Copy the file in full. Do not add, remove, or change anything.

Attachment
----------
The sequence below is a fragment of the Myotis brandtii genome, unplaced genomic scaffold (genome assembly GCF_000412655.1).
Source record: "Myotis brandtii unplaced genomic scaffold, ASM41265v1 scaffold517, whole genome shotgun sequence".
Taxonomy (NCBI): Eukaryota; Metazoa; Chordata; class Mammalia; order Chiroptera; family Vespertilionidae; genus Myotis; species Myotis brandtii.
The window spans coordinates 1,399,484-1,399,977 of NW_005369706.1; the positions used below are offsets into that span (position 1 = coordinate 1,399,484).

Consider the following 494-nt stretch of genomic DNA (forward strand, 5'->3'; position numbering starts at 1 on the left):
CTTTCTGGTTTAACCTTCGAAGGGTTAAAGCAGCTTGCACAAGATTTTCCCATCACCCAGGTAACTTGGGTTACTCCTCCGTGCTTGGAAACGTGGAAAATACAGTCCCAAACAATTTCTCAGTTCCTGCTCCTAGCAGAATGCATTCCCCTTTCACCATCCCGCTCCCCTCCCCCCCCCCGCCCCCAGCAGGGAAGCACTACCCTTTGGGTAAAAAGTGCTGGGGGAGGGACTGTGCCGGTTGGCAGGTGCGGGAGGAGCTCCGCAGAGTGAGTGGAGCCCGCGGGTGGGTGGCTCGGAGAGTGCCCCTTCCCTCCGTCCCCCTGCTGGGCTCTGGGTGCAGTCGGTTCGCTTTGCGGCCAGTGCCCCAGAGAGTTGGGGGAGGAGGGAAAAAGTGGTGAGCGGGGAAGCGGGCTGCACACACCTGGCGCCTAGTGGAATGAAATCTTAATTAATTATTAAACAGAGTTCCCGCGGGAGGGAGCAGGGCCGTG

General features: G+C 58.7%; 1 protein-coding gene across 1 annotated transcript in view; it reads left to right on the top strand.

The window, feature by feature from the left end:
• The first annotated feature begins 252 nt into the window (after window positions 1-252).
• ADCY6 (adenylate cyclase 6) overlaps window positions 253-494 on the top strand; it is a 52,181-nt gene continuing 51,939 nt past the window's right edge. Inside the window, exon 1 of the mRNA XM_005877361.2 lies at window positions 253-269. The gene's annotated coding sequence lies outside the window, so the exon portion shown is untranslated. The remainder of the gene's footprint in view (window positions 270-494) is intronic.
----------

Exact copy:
The sequence below is a fragment of the Myotis brandtii genome, unplaced genomic scaffold (genome assembly GCF_000412655.1).
Source record: "Myotis brandtii unplaced genomic scaffold, ASM41265v1 scaffold517, whole genome shotgun sequence".
Taxonomy (NCBI): Eukaryota; Metazoa; Chordata; class Mammalia; order Chiroptera; family Vespertilionidae; genus Myotis; species Myotis brandtii.
The window spans coordinates 1,399,484-1,399,977 of NW_005369706.1; the positions used below are offsets into that span (position 1 = coordinate 1,399,484).

Consider the following 494-nt stretch of genomic DNA (forward strand, 5'->3'; position numbering starts at 1 on the left):
CTTTCTGGTTTAACCTTCGAAGGGTTAAAGCAGCTTGCACAAGATTTTCCCATCACCCAGGTAACTTGGGTTACTCCTCCGTGCTTGGAAACGTGGAAAATACAGTCCCAAACAATTTCTCAGTTCCTGCTCCTAGCAGAATGCATTCCCCTTTCACCATCCCGCTCCCCTCCCCCCCCCCGCCCCCAGCAGGGAAGCACTACCCTTTGGGTAAAAAGTGCTGGGGGAGGGACTGTGCCGGTTGGCAGGTGCGGGAGGAGCTCCGCAGAGTGAGTGGAGCCCGCGGGTGGGTGGCTCGGAGAGTGCCCCTTCCCTCCGTCCCCCTGCTGGGCTCTGGGTGCAGTCGGTTCGCTTTGCGGCCAGTGCCCCAGAGAGTTGGGGGAGGAGGGAAAAAGTGGTGAGCGGGGAAGCGGGCTGCACACACCTGGCGCCTAGTGGAATGAAATCTTAATTAATTATTAAACAGAGTTCCCGCGGGAGGGAGCAGGGCCGTG

General features: G+C 58.7%; 1 protein-coding gene across 1 annotated transcript in view; it reads left to right on the top strand.

The window, feature by feature from the left end:
• The first annotated feature begins 252 nt into the window (after window positions 1-252).
• ADCY6 (adenylate cyclase 6) overlaps window positions 253-494 on the top strand; it is a 52,181-nt gene continuing 51,939 nt past the window's right edge. Inside the window, exon 1 of the mRNA XM_005877361.2 lies at window positions 253-269. The gene's annotated coding sequence lies outside the window, so the exon portion shown is untranslated. The remainder of the gene's footprint in view (window positions 270-494) is intronic.